For many years, the global textile industry has been an enormous blot on the ethicallandscape. The size and scale of it is hard for anyone to comprehend. Millions toil makingclothing in unholy conditions for extremely low pay. Many more work the cotton fields,picking and processing the heavily-sprayed cotton crop for a pittance.Once it has been used by our disposable British culture, most of this labour-intensiveproduct is turned into a waste problem in a landfill site. And it is truly a waste – a waste ofmillions of lives, a waste of resources to make and fuel to transport the finished productsaround the world and a toxic waste gift to future generations.In the UK, much has been made of the Organic and Fairtrade movements, with certainsectors of the textile industry racing to embrace the profits of being 'ethical' and 'green'.Whilst in some ways these are positive developments, in reality it translates into very slightripples in the great ocean which is the global textile industry. However much we might tryto hide from the reality, the system requires a large pool of poorly paid people to produceitems in poor countries to feed our endless appetite for new clothing at prices we canafford. Fairtrade certainly makes a measurable income difference to people in a small partof the supply chain, but can never force meaningful changes to workers throughout thesystem because consumers would never pay for the real costs required. Often a majorpart of the attraction for the large brands is that they can sell the items at a premium whichis out of proportion to the extra production costs involved. It also does nothing to addressthe wanton destructive force of the global textile industry. We fool ourselves into believingthat a few extra pennies to the producer does anything more than paper over the structuralproblems that we would rather not think about.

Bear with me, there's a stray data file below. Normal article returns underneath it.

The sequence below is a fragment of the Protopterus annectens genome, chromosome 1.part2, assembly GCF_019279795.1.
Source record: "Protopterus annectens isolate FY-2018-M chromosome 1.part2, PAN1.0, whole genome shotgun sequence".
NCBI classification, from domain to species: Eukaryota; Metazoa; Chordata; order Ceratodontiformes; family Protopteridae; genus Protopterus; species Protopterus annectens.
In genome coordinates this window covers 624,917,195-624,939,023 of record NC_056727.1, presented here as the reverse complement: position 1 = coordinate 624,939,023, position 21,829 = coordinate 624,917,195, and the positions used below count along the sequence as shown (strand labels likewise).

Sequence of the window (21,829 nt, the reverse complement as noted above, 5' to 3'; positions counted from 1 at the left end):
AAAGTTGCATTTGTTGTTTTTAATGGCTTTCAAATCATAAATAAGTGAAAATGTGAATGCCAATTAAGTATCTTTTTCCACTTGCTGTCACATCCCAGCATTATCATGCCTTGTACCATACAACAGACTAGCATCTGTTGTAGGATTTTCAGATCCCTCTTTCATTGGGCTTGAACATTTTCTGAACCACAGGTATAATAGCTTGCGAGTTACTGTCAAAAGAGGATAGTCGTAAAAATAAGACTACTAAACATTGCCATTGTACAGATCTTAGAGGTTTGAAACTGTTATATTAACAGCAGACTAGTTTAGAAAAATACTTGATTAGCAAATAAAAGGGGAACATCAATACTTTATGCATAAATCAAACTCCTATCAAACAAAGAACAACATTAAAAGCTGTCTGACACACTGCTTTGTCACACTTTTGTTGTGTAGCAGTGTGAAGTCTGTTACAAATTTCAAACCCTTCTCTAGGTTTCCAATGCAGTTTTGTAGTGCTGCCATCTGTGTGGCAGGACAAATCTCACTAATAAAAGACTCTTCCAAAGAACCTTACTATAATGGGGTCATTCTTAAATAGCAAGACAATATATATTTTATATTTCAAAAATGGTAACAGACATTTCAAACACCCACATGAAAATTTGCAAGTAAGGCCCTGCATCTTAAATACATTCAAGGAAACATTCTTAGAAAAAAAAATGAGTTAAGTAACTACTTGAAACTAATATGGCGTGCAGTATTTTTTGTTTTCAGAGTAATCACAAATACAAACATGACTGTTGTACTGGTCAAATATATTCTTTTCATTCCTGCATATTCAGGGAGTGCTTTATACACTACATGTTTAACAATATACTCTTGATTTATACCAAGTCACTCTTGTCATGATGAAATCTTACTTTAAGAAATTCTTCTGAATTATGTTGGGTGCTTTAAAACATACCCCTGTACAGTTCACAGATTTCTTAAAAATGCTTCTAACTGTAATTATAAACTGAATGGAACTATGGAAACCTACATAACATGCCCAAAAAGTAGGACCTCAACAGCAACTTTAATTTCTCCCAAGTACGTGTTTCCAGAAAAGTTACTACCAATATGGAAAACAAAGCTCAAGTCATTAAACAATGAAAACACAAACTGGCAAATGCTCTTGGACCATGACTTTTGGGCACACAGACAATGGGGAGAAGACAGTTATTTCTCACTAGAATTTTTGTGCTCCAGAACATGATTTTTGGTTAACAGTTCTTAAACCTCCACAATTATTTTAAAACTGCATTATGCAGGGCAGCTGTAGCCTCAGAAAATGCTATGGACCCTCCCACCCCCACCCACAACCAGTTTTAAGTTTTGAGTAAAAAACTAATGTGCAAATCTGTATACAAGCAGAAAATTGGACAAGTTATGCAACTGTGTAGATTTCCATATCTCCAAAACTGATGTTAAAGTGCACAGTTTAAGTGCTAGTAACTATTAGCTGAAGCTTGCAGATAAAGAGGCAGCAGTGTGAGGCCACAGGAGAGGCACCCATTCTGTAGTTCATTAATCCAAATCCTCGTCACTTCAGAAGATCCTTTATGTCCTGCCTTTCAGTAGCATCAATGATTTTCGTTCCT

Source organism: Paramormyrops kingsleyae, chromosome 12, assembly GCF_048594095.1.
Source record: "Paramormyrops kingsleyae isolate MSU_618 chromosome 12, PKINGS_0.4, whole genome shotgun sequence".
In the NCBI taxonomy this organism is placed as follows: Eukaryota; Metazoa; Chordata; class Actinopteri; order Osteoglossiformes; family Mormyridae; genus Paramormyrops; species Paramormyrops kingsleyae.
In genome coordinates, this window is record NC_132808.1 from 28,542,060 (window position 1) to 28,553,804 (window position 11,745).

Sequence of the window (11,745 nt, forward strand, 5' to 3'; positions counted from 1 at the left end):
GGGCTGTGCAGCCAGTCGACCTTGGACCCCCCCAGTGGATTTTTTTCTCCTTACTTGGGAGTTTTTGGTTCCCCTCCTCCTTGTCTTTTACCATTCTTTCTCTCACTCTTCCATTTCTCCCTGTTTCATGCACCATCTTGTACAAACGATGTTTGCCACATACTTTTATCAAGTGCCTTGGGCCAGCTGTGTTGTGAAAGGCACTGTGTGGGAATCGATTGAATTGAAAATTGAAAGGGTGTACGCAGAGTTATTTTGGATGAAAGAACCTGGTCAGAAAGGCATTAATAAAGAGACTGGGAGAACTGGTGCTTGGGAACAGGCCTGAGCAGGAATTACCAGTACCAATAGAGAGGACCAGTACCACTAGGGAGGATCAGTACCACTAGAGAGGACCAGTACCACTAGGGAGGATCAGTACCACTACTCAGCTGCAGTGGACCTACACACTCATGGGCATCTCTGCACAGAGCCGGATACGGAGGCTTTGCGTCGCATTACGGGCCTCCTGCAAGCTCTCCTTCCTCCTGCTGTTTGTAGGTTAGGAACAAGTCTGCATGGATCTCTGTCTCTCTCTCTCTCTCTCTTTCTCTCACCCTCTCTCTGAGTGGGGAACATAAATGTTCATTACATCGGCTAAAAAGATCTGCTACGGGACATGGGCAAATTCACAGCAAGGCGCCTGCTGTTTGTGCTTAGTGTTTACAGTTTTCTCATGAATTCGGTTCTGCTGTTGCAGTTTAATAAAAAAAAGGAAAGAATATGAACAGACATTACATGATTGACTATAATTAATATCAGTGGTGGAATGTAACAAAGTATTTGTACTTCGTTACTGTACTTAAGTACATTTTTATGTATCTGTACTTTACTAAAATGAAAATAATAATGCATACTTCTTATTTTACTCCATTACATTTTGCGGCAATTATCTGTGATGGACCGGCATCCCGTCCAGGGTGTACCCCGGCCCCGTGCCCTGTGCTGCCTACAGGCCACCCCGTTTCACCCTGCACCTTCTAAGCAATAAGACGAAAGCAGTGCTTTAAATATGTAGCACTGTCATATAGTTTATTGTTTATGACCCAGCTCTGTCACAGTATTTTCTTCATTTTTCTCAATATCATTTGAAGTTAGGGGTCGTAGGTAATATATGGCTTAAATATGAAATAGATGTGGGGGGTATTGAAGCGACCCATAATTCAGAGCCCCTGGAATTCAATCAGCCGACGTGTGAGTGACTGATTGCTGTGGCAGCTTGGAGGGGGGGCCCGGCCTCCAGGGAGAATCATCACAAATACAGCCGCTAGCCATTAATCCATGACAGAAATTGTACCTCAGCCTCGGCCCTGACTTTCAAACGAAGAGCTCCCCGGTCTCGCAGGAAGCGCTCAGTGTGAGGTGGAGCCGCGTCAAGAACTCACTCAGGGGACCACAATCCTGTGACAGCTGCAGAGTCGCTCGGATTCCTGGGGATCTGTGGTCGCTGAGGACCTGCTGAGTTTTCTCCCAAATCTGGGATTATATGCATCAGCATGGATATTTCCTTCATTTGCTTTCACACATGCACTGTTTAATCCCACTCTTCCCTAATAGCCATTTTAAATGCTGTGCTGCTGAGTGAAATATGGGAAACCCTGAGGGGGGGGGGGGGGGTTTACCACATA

We have to reinvent the process so it provides for our clothing needs in asustainable future
At some point we have to rethink fashion. We have to reinvent the process so that itprovides for our clothing needs in a more sustainable future. In this paper, we will arguethat there is an alternative which few have so far examined. We will further argue that theanswers lie in front of us and that the moral imperative is within each of us and not in somedistant forgettable land.